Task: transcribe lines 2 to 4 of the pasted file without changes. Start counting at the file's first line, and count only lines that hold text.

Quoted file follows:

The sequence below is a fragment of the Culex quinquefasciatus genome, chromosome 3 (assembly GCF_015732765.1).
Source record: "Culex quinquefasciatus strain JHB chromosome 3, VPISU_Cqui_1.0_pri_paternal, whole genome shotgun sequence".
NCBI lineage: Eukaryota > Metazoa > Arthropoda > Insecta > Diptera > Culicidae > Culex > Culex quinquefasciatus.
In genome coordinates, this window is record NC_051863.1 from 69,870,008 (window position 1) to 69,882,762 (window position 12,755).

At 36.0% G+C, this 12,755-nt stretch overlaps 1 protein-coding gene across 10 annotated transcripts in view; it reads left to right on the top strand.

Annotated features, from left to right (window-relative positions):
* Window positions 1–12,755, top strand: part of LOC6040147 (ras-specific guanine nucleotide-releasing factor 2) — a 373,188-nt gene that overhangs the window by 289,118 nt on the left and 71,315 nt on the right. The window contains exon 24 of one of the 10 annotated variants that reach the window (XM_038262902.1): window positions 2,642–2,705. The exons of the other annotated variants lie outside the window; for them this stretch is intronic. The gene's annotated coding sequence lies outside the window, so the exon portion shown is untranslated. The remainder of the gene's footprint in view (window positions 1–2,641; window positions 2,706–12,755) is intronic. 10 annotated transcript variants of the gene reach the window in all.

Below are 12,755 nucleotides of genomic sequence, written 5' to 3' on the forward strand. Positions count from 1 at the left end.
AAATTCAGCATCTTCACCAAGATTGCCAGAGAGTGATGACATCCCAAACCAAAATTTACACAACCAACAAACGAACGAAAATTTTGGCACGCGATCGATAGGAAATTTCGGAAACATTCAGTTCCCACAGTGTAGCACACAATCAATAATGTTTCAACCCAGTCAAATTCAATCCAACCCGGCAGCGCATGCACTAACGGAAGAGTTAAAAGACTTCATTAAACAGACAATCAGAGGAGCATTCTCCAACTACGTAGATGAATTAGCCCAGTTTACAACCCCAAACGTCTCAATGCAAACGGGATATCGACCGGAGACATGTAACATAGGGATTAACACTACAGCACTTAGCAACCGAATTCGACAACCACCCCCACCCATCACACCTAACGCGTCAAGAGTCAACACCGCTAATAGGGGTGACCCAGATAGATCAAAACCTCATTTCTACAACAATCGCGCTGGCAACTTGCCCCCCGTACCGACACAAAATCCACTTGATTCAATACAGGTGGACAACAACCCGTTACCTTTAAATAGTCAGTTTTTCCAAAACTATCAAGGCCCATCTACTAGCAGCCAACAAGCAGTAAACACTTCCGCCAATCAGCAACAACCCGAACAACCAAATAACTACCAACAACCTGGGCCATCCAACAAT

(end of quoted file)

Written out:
Source record: "Culex quinquefasciatus strain JHB chromosome 3, VPISU_Cqui_1.0_pri_paternal, whole genome shotgun sequence".
NCBI lineage: Eukaryota > Metazoa > Arthropoda > Insecta > Diptera > Culicidae > Culex > Culex quinquefasciatus.
In genome coordinates, this window is record NC_051863.1 from 69,870,008 (window position 1) to 69,882,762 (window position 12,755).